No feeling of a 40-year crisis for Kafeko – the future looks bright
It is commonly referred to as a mid-life crisis, a time when a person reaches a kind of midpoint in their life. This kind of crisis cannot be applied to a business, and especially not to the agency company Kafeko, which this year celebrates its first forty years.
Optimism flows through the business and the forecasts for the future look interesting. In other words, there is not much to cause grey hairs for CEO and owner Johan Hintze.
Text: Bo Walltec, Photo: Kafeko
Caption top image: Syntegon horizontal flowpack and toploading line for chocolate at one of Kafeko’s Nordic customers. From on the left is Steven Rossmann, Syntegon Food Sales Director EMEA, Johan Hintze, Kafeko Nordic, Christian Korte, Syntegon Food Vice President and René Jelen, Kafeko Denmark.
“Our service technicians are very qualified, but when it comes to the really big and advanced installations, we often have to rely on our principals, which in itself is not a problem.”
A lot has happened since Esko Ahtola founded the company in 1981. He had been in Germany for a few years and had made contact with some companies that could provide a basis for an agency business in Finland. Initially, it was just him and a part-time bookkeeper. The business kept going and Johan Hintze joined the business in 1990, leaving it for a couple of years in the mid-nineties and coming back again with the idea of buying the company from Esko, who had reached the retirement age. So it was, and soon Johan owned seventy percent of the business (in 2008 it became his for one hundred percent). The company name was changed to Kafeko Nordic Oy six years earlier.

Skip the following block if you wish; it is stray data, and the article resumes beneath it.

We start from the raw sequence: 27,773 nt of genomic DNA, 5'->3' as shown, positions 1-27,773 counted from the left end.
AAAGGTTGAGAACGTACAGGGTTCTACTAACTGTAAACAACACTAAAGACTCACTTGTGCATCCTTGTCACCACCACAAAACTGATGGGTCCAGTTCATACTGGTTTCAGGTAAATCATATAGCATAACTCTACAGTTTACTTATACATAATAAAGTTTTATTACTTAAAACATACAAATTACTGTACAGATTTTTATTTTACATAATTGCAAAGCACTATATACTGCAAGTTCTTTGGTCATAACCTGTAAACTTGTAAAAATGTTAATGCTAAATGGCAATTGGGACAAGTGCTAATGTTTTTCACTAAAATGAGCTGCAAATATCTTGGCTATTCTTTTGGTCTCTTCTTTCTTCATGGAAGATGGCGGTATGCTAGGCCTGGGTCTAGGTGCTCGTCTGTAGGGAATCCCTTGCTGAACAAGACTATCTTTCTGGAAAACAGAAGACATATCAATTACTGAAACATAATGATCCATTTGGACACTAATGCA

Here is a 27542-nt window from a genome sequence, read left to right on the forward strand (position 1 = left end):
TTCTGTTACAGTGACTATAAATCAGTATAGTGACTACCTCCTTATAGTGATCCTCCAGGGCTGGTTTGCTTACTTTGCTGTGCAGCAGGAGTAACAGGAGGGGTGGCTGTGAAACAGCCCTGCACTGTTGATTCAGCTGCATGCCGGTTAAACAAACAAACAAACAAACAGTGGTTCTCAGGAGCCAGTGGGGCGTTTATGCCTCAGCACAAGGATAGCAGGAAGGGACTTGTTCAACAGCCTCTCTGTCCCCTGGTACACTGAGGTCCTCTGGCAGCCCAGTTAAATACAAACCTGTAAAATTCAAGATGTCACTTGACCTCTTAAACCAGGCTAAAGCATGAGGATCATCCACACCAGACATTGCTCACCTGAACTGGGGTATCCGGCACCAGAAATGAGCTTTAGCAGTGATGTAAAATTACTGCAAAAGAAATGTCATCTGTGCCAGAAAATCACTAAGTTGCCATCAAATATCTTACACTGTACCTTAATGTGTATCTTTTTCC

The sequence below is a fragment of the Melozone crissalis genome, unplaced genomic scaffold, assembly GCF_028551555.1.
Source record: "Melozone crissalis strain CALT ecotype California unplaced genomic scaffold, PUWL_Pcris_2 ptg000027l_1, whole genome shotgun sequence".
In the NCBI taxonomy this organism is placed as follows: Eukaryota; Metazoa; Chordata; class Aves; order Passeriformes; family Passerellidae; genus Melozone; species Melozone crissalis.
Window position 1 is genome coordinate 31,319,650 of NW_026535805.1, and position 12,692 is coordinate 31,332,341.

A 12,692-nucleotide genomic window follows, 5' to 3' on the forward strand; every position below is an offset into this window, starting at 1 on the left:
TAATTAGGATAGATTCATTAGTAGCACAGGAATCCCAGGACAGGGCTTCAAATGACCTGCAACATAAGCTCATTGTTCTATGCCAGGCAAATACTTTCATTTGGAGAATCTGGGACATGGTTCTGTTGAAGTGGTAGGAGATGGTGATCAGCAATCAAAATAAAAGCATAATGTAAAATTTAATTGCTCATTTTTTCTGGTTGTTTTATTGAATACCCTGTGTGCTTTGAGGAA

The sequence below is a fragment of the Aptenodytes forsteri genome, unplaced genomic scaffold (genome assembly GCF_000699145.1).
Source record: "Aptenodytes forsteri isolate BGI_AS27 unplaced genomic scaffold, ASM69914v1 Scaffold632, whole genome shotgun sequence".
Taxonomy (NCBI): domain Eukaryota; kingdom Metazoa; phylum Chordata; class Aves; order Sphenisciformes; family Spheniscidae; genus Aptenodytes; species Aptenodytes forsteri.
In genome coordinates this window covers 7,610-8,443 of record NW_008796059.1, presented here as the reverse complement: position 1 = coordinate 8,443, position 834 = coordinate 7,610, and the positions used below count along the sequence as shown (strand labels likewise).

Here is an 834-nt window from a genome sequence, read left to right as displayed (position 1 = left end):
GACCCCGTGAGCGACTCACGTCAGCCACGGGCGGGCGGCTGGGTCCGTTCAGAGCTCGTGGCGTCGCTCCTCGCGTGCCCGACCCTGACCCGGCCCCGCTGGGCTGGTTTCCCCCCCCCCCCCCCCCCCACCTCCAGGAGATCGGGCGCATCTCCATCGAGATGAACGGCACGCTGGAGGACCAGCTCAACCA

– I realised early on that we needed a Nordic presence in order to be able to expand in the way I wanted,” he says. However, this was not a foregone conclusion and it took more than five years of discussions with our principals to realise that we could handle the entire Nordic market.
– We succeeded and we obtained the rights. Kafeko was established in Sweden and Norway in 2010 and in Denmark a year later. Iceland is also part of the Nordic region, and we have actually done some good business there, but we manage that market from Norway.